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Class of 2020 Inductees:

Buddy Baker

UNKNOWN: Buddy Baker ran 700 races during his NASCAR Cup career, scoring 19 wins. (Photo by ISC Images & Archives via Getty Images)

 

At six feet, six inches tall, Buddy Baker was often called the “Gentle Giant,” a nod to her personable nature during a 33-year career. In 1980, the Charlotte, North Carolina, native won the Daytona 500 with an average race speed of 177.602 mph – a track record that still stands. That same year, Baker became the first driver to eclipse the 200-mph mark on a closed course while testing at Talladega Superspeedway. He won 19 races in the Cup series, including a victory in the 1970 Southern 500 at Darlington Raceway where he lapped the rest of the field. He also won back-to-back Coca-Cola 600s at Charlotte in 1972-73. After retiring in 1992, Baker made a successful transition to the television booth as a commentator for The Nashville Network and CBS, and later as a radio co-host on Late Shift and Tradin’ Paint for SiriusXM NASCAR Radio.

 

Joe Gibbs

CHARLOTTE, NC - MAY 26: Team owner Joe Gibbs walks on the grid during qualifying for the NASCAR Sprint Cup Series Coca-Cola 600 at Charlotte Motor Speedway on May 26, 2011 in Charlotte, North Carolina. (Photo by Streeter Lecka/Getty Images) | Getty Images

 

Joe Gibbs has won throughout his entire life. The three-time Super Bowl champion football coach started Joe Gibbs Racing in 1992 and has led the organization to four Cup Series championships and five Xfinity Series titles. Known as a master motivator, Gibbs’ 164 Cup Series owner wins (through May 22, 2019) rank third all-time. They include three Daytona 500 victories and five Brickyard 400 wins. His Cup Series titles have come with three different drivers: Bobby Labonte (2000), Tony Stewart (2002, ’05) and Kyle Busch (2015). Referred to in NASCAR circles has simply “Coach,” Gibbs was enshrined into the Pro Football Hall of Fame in 1996.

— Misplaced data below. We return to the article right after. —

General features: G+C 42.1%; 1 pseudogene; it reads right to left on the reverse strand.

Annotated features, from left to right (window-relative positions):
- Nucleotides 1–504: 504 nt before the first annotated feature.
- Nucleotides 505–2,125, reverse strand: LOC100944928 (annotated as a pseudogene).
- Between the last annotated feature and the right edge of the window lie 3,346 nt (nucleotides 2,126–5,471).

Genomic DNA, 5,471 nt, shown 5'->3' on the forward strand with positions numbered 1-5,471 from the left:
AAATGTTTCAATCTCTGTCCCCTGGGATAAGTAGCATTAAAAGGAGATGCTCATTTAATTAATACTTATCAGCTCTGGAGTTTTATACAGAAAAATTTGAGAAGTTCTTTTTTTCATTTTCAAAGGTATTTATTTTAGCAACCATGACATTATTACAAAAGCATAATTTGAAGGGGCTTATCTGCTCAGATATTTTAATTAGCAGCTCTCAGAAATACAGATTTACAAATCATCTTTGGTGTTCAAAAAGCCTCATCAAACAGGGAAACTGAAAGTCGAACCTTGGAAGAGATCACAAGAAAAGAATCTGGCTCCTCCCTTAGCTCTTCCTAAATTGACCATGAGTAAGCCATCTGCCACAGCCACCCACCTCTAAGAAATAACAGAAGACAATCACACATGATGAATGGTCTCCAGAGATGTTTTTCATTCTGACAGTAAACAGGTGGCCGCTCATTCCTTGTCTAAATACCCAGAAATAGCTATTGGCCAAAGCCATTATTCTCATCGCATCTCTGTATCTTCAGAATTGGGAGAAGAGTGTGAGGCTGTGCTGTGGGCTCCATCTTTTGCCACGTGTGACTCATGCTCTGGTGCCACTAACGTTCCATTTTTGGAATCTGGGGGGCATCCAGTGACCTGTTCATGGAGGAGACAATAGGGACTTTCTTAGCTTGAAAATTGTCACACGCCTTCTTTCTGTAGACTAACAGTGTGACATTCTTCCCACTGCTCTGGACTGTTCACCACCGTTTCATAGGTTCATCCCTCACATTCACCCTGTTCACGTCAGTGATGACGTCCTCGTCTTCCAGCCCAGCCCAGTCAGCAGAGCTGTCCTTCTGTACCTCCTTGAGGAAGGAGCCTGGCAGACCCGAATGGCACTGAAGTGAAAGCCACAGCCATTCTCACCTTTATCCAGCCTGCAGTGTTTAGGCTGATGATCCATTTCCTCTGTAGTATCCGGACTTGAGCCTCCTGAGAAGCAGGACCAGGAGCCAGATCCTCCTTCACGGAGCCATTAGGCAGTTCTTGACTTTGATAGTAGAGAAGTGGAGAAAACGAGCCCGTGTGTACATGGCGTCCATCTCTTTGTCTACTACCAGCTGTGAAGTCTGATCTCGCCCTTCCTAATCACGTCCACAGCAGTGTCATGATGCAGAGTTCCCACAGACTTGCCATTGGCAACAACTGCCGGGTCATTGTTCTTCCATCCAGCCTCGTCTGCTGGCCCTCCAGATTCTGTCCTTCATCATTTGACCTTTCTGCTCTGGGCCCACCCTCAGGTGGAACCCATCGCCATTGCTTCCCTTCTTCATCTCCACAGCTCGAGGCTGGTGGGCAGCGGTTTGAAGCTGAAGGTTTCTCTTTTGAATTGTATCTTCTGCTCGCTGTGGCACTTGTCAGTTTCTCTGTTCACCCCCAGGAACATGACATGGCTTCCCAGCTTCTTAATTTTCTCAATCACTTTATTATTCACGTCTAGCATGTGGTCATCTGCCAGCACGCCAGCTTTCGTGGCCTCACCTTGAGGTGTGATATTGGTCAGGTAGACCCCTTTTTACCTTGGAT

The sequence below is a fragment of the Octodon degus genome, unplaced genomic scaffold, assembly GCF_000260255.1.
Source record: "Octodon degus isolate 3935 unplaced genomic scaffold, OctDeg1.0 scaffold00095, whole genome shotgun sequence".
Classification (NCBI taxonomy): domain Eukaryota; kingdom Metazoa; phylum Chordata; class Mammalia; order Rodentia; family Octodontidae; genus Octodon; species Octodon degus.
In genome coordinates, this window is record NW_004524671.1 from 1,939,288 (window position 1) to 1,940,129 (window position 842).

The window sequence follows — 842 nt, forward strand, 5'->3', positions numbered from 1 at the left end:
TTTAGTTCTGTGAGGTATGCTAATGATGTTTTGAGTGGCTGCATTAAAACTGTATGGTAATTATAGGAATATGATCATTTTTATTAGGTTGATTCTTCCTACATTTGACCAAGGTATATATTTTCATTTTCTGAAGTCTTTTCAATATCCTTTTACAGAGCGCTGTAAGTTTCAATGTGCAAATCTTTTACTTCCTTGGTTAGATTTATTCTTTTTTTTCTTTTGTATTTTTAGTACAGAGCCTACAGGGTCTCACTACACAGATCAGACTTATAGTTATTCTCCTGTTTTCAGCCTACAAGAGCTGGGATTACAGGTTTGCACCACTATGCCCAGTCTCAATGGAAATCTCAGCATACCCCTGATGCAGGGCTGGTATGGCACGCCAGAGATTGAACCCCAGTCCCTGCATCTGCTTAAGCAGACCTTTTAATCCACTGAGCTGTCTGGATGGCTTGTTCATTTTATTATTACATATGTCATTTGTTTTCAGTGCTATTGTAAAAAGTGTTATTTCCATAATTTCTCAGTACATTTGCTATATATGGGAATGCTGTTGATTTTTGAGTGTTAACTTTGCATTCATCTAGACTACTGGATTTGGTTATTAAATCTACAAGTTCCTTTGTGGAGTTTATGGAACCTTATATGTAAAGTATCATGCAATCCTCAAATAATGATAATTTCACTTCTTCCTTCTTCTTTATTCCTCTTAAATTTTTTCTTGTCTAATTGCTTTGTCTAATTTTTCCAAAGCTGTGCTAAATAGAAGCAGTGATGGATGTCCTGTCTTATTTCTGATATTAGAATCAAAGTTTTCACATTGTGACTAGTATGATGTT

Bobby Labonte

Bobby Labonte, winner of the 2000 Southern 500. (Photo by ISC Archives via Getty Images)

 

The ultimate grinder, Bobby Labonte raced any car he could get behind the wheel of before he got his first break as a full-time Cup Series driver at 28 years old in 1993. His persistence paid off with a career highlighted by 21 trips to Victory Lane and the 2000 Cup Series title. A success in all three of NASCAR’s national series, Labonte was the first of four drivers to win both a Cup and Xfinity Series championship. He is also one of 27 drivers to win a race in all three national series. The Texan showed up on the biggest stages throughout his 2000 Cup championship season, earning two of his four wins in the Brickyard 400 and Southern 500.

 

Tony Stewart

CONCORD, NC - MAY 19: Tony Stewart, driver of the #20 Home Depot Chevrolet, talks to the media at a press conference annouuncing his new radio show on Sirius Radio, a day before the NASCAR Nextel All-Star Challenge at Lowe's Motor Speedway on May 19, 2006 in Concord, North Carolina. (Photo by Rusty Jarrett/Getty Images for NASCAR) | Getty Images